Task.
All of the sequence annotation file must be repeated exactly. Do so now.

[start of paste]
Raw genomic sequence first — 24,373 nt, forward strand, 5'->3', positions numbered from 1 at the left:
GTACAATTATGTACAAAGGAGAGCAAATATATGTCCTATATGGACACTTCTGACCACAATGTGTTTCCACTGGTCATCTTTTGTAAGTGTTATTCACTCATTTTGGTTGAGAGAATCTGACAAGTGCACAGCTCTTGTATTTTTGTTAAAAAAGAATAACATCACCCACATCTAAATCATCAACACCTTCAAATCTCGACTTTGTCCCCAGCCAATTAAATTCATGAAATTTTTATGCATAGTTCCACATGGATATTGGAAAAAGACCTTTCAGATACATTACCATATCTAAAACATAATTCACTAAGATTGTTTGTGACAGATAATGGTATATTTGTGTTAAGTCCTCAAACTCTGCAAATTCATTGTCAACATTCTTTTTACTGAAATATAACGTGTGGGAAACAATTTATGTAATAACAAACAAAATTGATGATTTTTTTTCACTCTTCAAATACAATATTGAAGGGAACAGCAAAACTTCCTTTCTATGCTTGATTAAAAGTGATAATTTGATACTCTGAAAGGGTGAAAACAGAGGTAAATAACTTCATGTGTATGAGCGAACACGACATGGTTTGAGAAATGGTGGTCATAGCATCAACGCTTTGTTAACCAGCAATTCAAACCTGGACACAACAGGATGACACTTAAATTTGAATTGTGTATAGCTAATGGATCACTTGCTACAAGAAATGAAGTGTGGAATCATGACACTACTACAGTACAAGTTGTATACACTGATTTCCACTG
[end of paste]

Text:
Raw genomic sequence first — 24,373 nt, forward strand, 5'->3', positions numbered from 1 at the left:
GTACAATTATGTACAAAGGAGAGCAAATATATGTCCTATATGGACACTTCTGACCACAATGTGTTTCCACTGGTCATCTTTTGTAAGTGTTATTCACTCATTTTGGTTGAGAGAATCTGACAAGTGCACAGCTCTTGTATTTTTGTTAAAAAAGAATAACATCACCCACATCTAAATCATCAACACCTTCAAATCTCGACTTTGTCCCCAGCCAATTAAATTCATGAAATTTTTATGCATAGTTCCACATGGATATTGGAAAAAGACCTTTCAGATACATTACCATATCTAAAACATAATTCACTAAGATTGTTTGTGACAGATAATGGTATATTTGTGTTAAGTCCTCAAACTCTGCAAATTCATTGTCAACATTCTTTTTACTGAAATATAACGTGTGGGAAACAATTTATGTAATAACAAACAAAATTGATGATTTTTTTTCACTCTTCAAATACAATATTGAAGGGAACAGCAAAACTTCCTTTCTATGCTTGATTAAAAGTGATAATTTGATACTCTGAAAGGGTGAAAACAGAGGTAAATAACTTCATGTGTATGAGCGAACACGACATGGTTTGAGAAATGGTGGTCATAGCATCAACGCTTTGTTAACCAGCAATTCAAACCTGGACACAACAGGATGACACTTAAATTTGAATTGTGTATAGCTAATGGATCACTTGCTACAAGAAATGAAGTGTGGAATCATGACACTACTACAGTACAAGTTGTATACACTGATTTCCACTG